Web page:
‘Tanod’ enforcing ECQ sued for murder for shooting scavenger
The Manila police have filed murder charges against a “barangay tanod” (village watchman) over the death of a 59-year-old scavenger whom he caught roaming the streets on Saturday night, as a new lockdown on Metro Manila to help contain the spread of COVID-19 was in effect.
The Manila Police District said the watchman, Cesar Panlaqui, 55, of Barangay 156 in the district of Tondo, shot and killed Eduardo Geñoga amid the implementation of the enhanced community quarantine (ECQ) in the capital region.
As shown by a security camera where the shooting took place, the two men were arguing when Geñoga started brandishing a meter stick. Geñoga also had three “toy guns” slung on his back.
The police later explained that Geñoga was suffering from mental illness.
Panlaqui drew and fired his gun but the weapon jammed the first time.
As Geñoga walked away, Panlaqui shot him. Geñoga died instantly.
Police Capt. Philipp Ines, spokesperson for the police district, said Panlaqui was also charged with carrying an unlicensed firearm.
“According to the victim’s sibling, Panlaqui knew that the victim was mentally ill because they came from the same neighborhood,” Ines said in a phone interview.
The police officer said Geñoga’s family was used to his being out in the streets even late at night scavenging among garbage piles.
Two Quezon City policemen happened to be near Tayuman Street in that barangay and responded to the scene, Ines said.
It was the Manila police who arrested Panlaqui.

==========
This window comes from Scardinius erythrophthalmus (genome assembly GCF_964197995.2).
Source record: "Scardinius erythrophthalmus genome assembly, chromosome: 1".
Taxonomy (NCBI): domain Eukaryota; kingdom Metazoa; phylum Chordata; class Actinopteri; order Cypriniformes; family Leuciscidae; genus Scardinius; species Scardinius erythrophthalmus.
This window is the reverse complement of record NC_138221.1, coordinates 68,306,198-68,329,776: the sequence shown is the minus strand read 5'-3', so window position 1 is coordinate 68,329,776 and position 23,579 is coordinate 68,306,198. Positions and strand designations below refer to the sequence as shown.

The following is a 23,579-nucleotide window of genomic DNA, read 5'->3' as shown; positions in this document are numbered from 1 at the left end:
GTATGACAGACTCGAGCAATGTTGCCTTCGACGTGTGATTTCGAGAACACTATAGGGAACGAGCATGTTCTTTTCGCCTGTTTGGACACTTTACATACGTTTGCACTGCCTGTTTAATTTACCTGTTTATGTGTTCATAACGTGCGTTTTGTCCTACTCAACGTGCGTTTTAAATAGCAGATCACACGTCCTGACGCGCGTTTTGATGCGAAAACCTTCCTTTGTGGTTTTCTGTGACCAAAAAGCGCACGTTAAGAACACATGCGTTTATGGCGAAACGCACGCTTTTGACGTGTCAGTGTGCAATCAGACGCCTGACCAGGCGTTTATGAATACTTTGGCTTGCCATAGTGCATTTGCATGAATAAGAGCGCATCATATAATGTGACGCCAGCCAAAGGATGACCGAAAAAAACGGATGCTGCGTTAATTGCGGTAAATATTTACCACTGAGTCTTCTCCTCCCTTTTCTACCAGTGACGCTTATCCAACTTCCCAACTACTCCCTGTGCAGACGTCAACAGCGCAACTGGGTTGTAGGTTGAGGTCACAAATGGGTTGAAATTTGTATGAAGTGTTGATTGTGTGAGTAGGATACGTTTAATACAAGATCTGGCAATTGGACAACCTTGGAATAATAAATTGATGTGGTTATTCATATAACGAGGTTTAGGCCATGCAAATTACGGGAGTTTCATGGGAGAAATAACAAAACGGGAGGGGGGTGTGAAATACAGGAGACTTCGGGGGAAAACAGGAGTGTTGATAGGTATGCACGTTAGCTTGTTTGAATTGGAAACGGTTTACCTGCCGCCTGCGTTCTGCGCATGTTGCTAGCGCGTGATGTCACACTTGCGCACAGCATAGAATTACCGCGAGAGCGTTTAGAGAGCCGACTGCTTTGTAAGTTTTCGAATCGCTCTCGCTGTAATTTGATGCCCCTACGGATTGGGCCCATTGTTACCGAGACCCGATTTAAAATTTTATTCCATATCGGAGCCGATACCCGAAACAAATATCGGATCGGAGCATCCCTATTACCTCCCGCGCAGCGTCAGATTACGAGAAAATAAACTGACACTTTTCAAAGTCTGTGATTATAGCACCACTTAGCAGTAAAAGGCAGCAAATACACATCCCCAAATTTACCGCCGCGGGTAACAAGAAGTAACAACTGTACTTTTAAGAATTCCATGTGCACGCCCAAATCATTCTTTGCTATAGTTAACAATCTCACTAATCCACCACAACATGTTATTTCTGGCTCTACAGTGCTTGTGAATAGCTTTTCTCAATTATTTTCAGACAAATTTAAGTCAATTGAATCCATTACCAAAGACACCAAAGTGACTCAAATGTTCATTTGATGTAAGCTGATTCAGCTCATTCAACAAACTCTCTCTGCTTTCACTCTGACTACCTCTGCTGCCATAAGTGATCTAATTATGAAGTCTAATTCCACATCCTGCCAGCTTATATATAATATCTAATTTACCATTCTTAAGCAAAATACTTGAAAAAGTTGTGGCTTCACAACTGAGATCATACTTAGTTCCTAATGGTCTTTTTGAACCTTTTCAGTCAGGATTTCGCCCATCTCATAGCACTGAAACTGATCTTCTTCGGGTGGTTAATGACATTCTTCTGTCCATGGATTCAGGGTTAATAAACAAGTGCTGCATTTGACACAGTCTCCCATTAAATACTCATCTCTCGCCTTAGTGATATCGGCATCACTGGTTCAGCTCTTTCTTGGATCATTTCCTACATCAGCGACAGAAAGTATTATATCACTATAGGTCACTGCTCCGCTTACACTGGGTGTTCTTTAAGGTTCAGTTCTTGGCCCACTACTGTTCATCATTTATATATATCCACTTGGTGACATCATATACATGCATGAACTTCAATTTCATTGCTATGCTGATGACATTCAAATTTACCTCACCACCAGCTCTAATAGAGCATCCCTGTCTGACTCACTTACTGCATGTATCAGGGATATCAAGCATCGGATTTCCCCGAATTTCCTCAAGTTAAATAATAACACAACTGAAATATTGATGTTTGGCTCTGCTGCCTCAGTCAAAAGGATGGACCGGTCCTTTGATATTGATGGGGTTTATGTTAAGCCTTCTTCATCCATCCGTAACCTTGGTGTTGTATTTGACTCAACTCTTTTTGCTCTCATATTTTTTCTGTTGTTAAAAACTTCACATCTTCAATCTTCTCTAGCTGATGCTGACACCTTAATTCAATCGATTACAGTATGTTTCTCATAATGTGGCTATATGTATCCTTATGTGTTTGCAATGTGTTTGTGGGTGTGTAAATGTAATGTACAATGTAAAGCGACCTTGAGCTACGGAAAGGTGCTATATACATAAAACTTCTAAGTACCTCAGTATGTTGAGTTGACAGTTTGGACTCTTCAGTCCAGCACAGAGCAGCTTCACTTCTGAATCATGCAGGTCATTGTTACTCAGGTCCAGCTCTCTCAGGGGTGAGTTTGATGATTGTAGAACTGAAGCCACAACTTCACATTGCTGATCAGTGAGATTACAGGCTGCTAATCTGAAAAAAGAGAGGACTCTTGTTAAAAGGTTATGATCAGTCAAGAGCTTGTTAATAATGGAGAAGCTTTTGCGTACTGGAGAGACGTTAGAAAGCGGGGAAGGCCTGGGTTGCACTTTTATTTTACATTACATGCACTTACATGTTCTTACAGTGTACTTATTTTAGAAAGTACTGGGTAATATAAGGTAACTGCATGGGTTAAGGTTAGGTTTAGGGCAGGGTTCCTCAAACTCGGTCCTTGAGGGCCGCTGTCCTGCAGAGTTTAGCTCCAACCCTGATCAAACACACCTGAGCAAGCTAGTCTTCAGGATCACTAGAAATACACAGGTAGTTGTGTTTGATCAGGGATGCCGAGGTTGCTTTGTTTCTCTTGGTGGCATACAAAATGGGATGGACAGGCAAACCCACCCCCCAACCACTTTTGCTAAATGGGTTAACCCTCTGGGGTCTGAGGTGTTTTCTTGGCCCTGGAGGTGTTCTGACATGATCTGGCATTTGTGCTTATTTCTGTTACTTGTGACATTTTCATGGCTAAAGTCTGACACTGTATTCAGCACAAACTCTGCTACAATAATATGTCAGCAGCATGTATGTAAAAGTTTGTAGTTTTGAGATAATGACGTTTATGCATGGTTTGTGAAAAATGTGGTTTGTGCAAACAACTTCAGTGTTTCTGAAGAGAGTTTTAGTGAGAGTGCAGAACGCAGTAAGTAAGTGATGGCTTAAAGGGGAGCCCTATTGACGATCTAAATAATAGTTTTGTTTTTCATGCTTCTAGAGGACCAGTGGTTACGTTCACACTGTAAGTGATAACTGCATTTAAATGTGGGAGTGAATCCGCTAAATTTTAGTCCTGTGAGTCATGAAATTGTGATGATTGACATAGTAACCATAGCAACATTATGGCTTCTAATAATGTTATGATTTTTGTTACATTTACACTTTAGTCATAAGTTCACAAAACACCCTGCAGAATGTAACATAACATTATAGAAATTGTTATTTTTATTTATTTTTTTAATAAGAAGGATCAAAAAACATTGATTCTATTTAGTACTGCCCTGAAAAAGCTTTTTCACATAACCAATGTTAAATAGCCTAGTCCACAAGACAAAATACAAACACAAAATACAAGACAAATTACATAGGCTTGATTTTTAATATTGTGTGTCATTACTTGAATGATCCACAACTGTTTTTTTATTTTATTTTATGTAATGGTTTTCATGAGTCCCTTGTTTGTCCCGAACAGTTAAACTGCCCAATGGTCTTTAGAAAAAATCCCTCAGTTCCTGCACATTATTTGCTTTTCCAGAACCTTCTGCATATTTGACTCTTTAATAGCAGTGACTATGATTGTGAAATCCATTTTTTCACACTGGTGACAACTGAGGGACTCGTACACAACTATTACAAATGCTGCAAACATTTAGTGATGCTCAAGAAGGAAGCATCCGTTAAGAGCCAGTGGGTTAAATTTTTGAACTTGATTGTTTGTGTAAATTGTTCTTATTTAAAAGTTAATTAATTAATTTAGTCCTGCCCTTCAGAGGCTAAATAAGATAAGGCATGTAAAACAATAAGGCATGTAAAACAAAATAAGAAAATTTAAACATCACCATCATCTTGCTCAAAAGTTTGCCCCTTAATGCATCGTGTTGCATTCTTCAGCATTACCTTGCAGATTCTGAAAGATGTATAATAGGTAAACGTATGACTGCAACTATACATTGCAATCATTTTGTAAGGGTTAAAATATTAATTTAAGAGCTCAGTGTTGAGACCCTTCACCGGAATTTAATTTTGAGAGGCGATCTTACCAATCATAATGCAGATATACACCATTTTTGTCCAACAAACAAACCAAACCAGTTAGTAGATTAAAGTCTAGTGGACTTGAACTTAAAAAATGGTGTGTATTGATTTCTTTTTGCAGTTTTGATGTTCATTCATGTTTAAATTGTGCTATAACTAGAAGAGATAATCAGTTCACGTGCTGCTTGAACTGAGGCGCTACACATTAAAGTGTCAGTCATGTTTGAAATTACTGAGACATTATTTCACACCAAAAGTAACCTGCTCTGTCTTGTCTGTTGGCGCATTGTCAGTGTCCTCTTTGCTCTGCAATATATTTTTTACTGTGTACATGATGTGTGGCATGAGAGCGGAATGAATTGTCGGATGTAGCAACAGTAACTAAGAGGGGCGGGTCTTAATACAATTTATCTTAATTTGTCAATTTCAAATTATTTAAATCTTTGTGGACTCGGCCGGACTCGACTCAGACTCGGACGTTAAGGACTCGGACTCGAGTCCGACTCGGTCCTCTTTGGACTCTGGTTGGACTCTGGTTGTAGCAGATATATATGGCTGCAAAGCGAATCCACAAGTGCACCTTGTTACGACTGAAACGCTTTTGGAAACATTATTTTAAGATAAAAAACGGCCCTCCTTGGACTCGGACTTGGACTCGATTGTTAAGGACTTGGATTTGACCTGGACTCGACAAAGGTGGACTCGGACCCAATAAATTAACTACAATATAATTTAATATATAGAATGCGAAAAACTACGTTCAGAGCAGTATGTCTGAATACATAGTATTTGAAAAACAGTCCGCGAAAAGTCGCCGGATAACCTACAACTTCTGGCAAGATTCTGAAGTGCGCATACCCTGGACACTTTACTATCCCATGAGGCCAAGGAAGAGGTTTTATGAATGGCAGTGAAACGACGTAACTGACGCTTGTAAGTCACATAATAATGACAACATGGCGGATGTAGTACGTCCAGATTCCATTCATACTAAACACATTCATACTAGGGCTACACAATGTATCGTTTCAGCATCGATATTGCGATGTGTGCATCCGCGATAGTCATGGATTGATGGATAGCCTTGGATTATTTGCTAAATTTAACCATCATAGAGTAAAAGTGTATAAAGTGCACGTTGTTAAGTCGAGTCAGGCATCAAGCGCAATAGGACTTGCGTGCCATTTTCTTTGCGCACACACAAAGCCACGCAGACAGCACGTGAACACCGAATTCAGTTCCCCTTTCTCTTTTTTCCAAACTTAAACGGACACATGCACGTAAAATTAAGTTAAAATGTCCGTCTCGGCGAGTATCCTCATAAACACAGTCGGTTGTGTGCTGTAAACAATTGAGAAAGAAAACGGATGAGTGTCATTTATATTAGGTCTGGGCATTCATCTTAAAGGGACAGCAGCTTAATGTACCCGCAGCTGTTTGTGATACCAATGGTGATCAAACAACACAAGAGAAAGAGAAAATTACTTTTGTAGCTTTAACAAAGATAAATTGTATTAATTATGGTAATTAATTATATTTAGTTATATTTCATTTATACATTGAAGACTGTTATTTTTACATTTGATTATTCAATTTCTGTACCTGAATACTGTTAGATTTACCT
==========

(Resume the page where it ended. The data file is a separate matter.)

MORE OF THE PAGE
The watchman said upon his arrest that he was only trying to defend himself.
Before the filing of charges against Panlaqui, Interior Secretary Eduardo Año had ordered the Philippine National Police to investigate the killing.
“The PNP has been directed to investigate the acts of this barangay tanod. We are awaiting the result of the investigation,” Interior Undersecretary Jonathan Malaya, spokesperson for the Department of the Interior and Local Government (DILG), told the Inquirer in a text message on Monday.
Geñoga is the latest fatality following reports of killings said to involve local authorities enforcing quarantine restrictions.
On April 21 last year, retired soldier Winston Ragos, 33, was shot dead by police near a checkpoint in Quezon City for allegedly violating quarantine protocols.
The National Bureau of Investigation later filed charges of murder, perjury and planting of evidence against the police officers involved in the shooting incident.
In an earlier lockdown this year, imposed from March 29 to April 11, two men died in separate instances after the police used excessive force in implementing the 6 p.m. to 5 a.m. curfew policies.
On April 1, 28-year-old Darren Peñaredondo of Barangay Tejero, General Trias, Cavite province, was arrested by barangay officers and detained by police overnight for failing to wear a mask and face shield and for violating the curfew imposed in Metro Manila and neighboring provinces of Bulacan, Cavite, Laguna and Rizal.
Peñaredondo died of a stroke two days later after the police asked him and seven other curfew violators to do pumping exercises, such as “squats” with up to 300 repetitions. He reportedly collapsed in the course of the routine.